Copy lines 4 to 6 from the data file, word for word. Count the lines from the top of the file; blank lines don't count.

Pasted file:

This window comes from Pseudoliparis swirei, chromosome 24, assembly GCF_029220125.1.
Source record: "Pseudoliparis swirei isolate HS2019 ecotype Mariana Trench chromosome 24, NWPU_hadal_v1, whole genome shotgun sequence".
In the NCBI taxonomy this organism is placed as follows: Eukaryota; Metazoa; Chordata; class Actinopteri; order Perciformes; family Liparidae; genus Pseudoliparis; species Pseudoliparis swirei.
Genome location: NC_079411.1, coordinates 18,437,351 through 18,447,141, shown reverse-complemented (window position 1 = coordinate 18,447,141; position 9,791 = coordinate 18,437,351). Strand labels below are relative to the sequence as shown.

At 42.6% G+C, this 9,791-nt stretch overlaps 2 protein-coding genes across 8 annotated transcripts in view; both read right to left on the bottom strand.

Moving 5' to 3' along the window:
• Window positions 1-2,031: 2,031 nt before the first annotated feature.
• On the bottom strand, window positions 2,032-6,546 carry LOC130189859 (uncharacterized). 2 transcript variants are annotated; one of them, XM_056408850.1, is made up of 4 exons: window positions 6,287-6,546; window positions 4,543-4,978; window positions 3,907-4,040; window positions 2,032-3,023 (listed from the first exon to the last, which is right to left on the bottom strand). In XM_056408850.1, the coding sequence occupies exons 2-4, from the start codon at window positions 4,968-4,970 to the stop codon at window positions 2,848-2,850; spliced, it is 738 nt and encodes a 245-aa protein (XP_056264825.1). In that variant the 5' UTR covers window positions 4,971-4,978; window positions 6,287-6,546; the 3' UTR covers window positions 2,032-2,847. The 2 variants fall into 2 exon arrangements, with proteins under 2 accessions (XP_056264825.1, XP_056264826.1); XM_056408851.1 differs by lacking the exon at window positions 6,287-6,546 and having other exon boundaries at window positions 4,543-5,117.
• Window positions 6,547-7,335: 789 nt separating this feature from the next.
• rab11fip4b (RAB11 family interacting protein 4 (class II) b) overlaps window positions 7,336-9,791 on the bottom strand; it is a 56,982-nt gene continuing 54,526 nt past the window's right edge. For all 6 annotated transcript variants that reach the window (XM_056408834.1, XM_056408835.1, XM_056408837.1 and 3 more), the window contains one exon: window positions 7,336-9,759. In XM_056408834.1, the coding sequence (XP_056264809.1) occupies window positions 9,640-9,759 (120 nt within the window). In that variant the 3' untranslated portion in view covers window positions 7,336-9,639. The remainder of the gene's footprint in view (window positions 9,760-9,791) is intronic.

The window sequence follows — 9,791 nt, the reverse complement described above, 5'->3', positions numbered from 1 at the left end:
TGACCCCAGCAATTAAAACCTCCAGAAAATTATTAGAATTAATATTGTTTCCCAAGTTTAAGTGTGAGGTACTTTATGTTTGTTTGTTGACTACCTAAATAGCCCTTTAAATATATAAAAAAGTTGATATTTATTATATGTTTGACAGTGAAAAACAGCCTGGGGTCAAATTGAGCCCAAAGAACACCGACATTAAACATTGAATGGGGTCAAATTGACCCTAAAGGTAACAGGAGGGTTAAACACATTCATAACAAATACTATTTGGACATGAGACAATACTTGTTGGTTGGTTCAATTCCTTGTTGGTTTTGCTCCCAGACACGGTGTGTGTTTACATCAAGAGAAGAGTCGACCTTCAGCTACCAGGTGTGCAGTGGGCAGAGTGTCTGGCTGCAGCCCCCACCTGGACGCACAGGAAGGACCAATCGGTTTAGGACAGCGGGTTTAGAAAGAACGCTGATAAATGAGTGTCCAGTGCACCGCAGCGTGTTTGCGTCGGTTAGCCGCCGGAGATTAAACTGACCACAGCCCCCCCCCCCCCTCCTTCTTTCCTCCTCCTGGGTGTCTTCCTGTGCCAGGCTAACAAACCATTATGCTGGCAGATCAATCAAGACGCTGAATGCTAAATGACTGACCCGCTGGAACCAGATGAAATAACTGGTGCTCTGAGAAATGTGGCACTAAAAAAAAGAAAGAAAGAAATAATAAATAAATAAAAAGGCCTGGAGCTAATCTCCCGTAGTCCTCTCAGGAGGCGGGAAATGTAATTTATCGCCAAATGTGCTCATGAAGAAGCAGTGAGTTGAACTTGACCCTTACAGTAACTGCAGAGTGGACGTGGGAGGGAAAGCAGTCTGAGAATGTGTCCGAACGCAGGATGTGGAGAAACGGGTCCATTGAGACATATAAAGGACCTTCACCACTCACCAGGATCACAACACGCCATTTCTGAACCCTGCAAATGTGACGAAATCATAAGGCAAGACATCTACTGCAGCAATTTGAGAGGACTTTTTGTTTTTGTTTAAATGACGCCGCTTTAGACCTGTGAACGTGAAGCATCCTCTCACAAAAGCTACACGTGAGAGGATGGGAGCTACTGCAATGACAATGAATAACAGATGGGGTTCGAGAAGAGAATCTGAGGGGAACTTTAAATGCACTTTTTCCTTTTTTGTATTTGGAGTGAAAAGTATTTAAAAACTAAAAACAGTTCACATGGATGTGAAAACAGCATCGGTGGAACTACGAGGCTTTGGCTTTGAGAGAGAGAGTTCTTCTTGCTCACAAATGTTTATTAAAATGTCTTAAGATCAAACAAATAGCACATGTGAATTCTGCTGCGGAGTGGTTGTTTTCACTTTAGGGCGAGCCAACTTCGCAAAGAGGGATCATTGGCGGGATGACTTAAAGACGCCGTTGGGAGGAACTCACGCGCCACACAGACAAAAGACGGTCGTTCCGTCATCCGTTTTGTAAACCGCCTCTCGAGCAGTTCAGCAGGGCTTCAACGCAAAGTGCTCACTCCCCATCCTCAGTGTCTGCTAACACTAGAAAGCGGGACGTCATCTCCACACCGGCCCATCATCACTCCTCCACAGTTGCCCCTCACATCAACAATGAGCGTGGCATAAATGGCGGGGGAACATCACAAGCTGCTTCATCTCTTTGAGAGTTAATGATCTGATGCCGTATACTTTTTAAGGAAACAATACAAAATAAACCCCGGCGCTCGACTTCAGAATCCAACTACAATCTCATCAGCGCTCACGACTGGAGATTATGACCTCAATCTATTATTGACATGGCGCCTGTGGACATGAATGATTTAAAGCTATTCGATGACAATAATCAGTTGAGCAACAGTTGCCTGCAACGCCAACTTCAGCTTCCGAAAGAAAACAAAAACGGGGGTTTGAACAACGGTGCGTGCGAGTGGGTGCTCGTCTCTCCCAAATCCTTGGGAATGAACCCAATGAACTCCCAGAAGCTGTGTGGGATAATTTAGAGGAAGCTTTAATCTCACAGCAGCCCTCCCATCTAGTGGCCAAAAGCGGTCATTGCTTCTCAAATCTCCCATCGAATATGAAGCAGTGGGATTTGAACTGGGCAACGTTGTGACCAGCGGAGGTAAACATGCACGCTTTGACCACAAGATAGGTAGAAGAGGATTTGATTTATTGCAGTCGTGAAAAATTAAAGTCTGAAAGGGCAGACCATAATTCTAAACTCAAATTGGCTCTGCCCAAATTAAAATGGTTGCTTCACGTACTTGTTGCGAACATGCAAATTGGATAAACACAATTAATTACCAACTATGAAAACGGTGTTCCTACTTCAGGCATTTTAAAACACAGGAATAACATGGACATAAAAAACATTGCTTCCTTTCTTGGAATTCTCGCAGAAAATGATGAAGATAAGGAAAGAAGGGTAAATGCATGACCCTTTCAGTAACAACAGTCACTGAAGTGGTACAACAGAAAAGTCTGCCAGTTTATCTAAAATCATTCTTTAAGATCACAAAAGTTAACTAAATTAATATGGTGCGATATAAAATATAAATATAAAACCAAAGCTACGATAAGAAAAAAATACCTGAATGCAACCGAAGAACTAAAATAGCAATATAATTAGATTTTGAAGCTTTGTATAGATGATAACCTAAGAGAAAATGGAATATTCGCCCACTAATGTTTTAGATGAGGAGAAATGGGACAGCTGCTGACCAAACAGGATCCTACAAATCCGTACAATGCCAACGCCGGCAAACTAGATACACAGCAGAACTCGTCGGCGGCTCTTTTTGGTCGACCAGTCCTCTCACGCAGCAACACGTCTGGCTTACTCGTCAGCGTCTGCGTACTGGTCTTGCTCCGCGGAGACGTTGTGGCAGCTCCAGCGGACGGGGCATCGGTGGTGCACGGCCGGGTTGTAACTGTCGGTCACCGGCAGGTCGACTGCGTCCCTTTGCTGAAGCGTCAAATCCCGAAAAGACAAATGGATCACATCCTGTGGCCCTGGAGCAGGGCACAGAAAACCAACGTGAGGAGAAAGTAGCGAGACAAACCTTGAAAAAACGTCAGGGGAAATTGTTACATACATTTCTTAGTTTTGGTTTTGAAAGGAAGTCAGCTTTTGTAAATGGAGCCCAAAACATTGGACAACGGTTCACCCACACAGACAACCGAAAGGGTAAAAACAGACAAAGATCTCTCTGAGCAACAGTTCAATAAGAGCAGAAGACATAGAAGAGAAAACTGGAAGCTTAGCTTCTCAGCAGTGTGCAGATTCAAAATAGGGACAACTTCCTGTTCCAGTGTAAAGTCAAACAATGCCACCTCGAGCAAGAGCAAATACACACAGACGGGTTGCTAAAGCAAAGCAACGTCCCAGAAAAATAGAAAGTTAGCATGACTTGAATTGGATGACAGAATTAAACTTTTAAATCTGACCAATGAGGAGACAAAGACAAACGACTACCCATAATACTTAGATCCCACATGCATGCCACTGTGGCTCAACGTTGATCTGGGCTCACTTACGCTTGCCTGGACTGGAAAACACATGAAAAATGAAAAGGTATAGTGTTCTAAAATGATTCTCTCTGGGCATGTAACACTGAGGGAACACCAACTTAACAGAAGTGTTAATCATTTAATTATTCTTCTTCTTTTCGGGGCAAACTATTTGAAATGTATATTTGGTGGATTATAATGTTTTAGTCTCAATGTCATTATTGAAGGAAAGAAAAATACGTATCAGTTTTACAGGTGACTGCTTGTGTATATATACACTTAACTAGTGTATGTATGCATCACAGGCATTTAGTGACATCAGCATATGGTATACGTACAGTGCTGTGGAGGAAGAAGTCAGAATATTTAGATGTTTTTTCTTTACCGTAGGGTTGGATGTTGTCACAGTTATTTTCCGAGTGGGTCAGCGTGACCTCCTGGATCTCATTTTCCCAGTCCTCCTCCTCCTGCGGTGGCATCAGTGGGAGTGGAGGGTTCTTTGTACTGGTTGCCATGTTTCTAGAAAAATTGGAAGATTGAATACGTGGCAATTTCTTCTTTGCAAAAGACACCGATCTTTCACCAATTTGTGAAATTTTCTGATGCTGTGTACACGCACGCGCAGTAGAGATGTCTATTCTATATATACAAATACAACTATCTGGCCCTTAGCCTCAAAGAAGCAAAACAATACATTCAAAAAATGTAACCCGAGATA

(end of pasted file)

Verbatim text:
Genome location: NC_079411.1, coordinates 18,437,351 through 18,447,141, shown reverse-complemented (window position 1 = coordinate 18,447,141; position 9,791 = coordinate 18,437,351). Strand labels below are relative to the sequence as shown.

At 42.6% G+C, this 9,791-nt stretch overlaps 2 protein-coding genes across 8 annotated transcripts in view; both read right to left on the bottom strand.

Moving 5' to 3' along the window: